Anselm Kiefer is a masterful creator, highly articulate in art, an intellectual who is able to communicate a message in each one of his history-laden pieces, with all the ambition of the greatest Masters of art.
- Written by Clelia
John Currin was born in 1962 in Boulder, Colorado. He studied art in the United States at a number of different art schools.
His figurative style of painting unapologetically focuses on human sexuality and often on gestures and poses. He at once admires and transforms the work of the great Masters, and his approach to femininity is overtly satirical and subtly provocative.
His broad knowledge of 19th-century forms of painting — in terms of colour, composition and overall aesthetic — by French and Renaissance artists can be seen in his work, as well as his references to a wide variety of artistic movements.
The artist’s work represents a fascinating dialogue between contemporary and high culture, comfortably mixing painting with popular magazines and models while deforming the female body. These are clearly bourgeois works which play on the mix between irony and 80s sentimentality. In the female portraits in particular, the influence of Cranach and Italian mannerism is evident.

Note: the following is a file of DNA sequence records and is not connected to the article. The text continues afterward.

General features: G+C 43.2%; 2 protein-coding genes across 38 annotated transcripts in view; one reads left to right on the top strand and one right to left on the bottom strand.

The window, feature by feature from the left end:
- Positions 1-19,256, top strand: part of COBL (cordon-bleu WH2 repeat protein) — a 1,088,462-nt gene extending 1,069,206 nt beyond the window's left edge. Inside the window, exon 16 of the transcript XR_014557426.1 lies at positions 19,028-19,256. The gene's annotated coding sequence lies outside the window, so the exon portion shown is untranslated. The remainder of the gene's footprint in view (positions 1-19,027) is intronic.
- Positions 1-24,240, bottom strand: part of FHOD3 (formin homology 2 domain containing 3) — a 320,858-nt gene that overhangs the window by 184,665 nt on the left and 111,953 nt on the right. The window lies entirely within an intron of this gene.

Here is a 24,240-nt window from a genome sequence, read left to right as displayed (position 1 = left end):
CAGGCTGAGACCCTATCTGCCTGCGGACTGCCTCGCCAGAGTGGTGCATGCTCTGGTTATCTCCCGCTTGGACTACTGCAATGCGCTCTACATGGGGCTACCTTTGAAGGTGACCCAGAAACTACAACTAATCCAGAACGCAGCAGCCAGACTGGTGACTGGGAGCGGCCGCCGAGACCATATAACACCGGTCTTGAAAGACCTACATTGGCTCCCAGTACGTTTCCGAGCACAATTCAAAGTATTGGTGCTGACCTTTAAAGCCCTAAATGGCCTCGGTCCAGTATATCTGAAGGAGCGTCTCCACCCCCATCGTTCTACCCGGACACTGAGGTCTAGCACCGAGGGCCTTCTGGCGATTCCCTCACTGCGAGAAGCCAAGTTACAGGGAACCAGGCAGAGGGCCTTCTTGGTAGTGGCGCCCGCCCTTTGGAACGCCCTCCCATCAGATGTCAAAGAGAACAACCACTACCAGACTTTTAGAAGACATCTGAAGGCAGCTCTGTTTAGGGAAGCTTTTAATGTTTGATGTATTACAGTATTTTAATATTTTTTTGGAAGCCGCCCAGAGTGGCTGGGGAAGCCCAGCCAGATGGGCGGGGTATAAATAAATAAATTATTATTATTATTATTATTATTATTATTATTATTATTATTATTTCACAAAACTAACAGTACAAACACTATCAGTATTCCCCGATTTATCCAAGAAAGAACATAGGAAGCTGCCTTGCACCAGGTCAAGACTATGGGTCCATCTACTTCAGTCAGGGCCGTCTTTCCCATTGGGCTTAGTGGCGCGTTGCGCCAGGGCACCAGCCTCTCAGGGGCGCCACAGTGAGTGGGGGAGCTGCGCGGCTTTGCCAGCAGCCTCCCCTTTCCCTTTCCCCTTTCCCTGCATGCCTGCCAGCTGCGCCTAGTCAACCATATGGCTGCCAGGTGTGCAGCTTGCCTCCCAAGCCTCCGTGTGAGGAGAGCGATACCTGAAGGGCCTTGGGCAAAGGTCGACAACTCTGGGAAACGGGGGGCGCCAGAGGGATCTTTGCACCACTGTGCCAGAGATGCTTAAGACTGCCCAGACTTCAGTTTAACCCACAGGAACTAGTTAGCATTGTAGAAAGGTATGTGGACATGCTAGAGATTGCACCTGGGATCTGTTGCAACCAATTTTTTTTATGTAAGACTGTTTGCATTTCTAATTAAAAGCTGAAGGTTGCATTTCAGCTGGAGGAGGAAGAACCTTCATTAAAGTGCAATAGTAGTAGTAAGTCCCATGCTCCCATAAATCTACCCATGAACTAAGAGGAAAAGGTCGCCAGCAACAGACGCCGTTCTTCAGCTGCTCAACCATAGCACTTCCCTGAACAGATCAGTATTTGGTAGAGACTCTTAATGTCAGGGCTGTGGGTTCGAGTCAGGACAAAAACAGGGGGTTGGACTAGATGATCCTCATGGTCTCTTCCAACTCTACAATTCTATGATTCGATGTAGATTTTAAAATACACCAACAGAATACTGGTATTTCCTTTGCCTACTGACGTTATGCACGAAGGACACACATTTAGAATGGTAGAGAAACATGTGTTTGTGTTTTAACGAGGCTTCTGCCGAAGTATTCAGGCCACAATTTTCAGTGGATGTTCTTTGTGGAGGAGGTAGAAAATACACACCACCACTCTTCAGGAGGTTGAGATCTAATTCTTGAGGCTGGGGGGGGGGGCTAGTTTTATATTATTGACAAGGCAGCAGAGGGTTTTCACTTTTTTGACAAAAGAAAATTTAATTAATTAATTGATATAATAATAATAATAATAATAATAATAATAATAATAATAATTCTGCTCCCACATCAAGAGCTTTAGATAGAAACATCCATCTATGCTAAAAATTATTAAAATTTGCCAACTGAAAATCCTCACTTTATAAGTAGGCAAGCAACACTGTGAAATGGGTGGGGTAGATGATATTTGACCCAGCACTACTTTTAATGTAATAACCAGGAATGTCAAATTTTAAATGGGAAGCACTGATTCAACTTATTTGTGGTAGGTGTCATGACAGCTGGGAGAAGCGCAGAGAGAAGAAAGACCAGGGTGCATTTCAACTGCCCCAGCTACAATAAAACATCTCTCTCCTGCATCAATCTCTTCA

Currin’s fascination with body cult, social hypocrisy and sexual desire is present in works such as “Thanksgiving” (2003), where moral freedom is portrayed in the faces of three women feasting: a reference to modern society’s vulgarity within a scene of great beauty.
In the past he has participated in collective shows together with other great painters in New York’s Whitney Museum and also in London’s Whitechapel gallery, but his first solo exhibition was “Mid-Career Retrospective” at the MCA in Chicago, consisting of works from the 90s to the present day which subsequently made their way to London’s Serpentine Gallery.
Currin’s style has been called misogynistic and pornographic, but that’s not stopped his paintings from enjoying huge commercial success.